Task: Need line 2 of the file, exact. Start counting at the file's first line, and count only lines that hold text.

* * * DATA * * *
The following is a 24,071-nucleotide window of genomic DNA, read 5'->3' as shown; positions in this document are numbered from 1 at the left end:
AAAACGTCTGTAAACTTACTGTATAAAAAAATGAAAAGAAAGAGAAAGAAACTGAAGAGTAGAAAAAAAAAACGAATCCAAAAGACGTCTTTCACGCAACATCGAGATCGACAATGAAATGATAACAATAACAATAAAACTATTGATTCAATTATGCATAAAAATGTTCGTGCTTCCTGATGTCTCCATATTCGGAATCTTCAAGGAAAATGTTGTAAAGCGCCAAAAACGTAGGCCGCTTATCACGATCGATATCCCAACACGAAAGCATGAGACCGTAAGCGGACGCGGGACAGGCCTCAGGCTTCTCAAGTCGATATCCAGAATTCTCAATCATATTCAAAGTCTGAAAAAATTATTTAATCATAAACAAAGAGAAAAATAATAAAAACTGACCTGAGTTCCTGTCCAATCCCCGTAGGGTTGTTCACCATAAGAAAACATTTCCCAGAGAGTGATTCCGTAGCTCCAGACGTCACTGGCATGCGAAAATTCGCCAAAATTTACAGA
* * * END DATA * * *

AAAACGTCTGTAAACTTACTGTATAAAAAAATGAAAAGAAAGAGAAAGAAACTGAAGAGTAGAAAAAAAAAACGAATCCAAAAGACGTCTTTCACGCAACATCGAGATCGACAATGAAATGATAACAATAACAATAAAACTATTGATTCAATTATGCATAAAAATGTTCGTGCTTCCTGATGTCTCCATATTCGGAATCTTCAAGGAAAATGTTGTAAAGCGCCAAAAACGTAGGCCGCTTATCACGATCGATATCCCAACACGAAAGCATGAGACCGTAAGCGGACGCGGGACAGGCCTCAGGCTTCTCAAGTCGATATCCAGAATTCTCAATCATATTCAAAGTCTGAAAAAATTATTTAATCATAAACAAAGAGAAAAATAATAAAAACTGACCTGAGTTCCTGTCCAATCCCCGTAGGGTTGTTCACCATAAGAAAACATTTCCCAGAGAGTGATTCCGTAGCTCCAGACGTCACTGGCATGCGAAAATTCGCCAAAATTTACAGA